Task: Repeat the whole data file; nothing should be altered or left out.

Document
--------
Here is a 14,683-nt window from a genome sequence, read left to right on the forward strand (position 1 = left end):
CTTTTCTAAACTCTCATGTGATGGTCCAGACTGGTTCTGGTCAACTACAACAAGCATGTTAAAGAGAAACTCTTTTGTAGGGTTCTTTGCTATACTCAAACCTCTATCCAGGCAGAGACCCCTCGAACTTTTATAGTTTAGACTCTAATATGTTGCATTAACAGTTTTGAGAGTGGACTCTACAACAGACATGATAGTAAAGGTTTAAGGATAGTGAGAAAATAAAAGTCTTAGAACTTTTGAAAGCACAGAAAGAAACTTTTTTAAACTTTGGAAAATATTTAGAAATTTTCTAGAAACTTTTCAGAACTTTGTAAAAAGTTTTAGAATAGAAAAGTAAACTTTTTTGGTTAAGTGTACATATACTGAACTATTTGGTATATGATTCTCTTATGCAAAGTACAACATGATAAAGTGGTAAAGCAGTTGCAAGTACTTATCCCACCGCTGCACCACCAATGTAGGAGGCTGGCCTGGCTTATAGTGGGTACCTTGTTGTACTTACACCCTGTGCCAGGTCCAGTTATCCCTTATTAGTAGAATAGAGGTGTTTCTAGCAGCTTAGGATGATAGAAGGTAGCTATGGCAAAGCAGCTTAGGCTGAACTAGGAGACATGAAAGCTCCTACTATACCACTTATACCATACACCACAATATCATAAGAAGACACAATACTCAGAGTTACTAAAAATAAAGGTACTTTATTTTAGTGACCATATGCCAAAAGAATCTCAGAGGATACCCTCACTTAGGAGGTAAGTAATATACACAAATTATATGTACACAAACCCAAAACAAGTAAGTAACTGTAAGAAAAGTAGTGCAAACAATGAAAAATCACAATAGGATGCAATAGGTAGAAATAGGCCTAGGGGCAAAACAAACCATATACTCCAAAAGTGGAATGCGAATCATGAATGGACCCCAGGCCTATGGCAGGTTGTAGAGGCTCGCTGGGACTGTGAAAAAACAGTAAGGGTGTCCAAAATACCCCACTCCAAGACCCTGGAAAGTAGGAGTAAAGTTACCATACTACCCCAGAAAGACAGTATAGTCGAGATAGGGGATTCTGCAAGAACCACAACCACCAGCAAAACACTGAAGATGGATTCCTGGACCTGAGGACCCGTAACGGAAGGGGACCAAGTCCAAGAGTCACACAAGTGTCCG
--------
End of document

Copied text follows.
Here is a 14,683-nt window from a genome sequence, read left to right on the forward strand (position 1 = left end):
CTTTTCTAAACTCTCATGTGATGGTCCAGACTGGTTCTGGTCAACTACAACAAGCATGTTAAAGAGAAACTCTTTTGTAGGGTTCTTTGCTATACTCAAACCTCTATCCAGGCAGAGACCCCTCGAACTTTTATAGTTTAGACTCTAATATGTTGCATTAACAGTTTTGAGAGTGGACTCTACAACAGACATGATAGTAAAGGTTTAAGGATAGTGAGAAAATAAAAGTCTTAGAACTTTTGAAAGCACAGAAAGAAACTTTTTTAAACTTTGGAAAATATTTAGAAATTTTCTAGAAACTTTTCAGAACTTTGTAAAAAGTTTTAGAATAGAAAAGTAAACTTTTTTGGTTAAGTGTACATATACTGAACTATTTGGTATATGATTCTCTTATGCAAAGTACAACATGATAAAGTGGTAAAGCAGTTGCAAGTACTTATCCCACCGCTGCACCACCAATGTAGGAGGCTGGCCTGGCTTATAGTGGGTACCTTGTTGTACTTACACCCTGTGCCAGGTCCAGTTATCCCTTATTAGTAGAATAGAGGTGTTTCTAGCAGCTTAGGATGATAGAAGGTAGCTATGGCAAAGCAGCTTAGGCTGAACTAGGAGACATGAAAGCTCCTACTATACCACTTATACCATACACCACAATATCATAAGAAGACACAATACTCAGAGTTACTAAAAATAAAGGTACTTTATTTTAGTGACCATATGCCAAAAGAATCTCAGAGGATACCCTCACTTAGGAGGTAAGTAATATACACAAATTATATGTACACAAACCCAAAACAAGTAAGTAACTGTAAGAAAAGTAGTGCAAACAATGAAAAATCACAATAGGATGCAATAGGTAGAAATAGGCCTAGGGGCAAAACAAACCATATACTCCAAAAGTGGAATGCGAATCATGAATGGACCCCAGGCCTATGGCAGGTTGTAGAGGCTCGCTGGGACTGTGAAAAAACAGTAAGGGTGTCCAAAATACCCCACTCCAAGACCCTGGAAAGTAGGAGTAAAGTTACCATACTACCCCAGAAAGACAGTATAGTCGAGATAGGGGATTCTGCAAGAACCACAACCACCAGCAAAACACTGAAGATGGATTCCTGGACCTGAGGACCCGTAACGGAAGGGGACCAAGTCCAAGAGTCACACAAGTGTCCG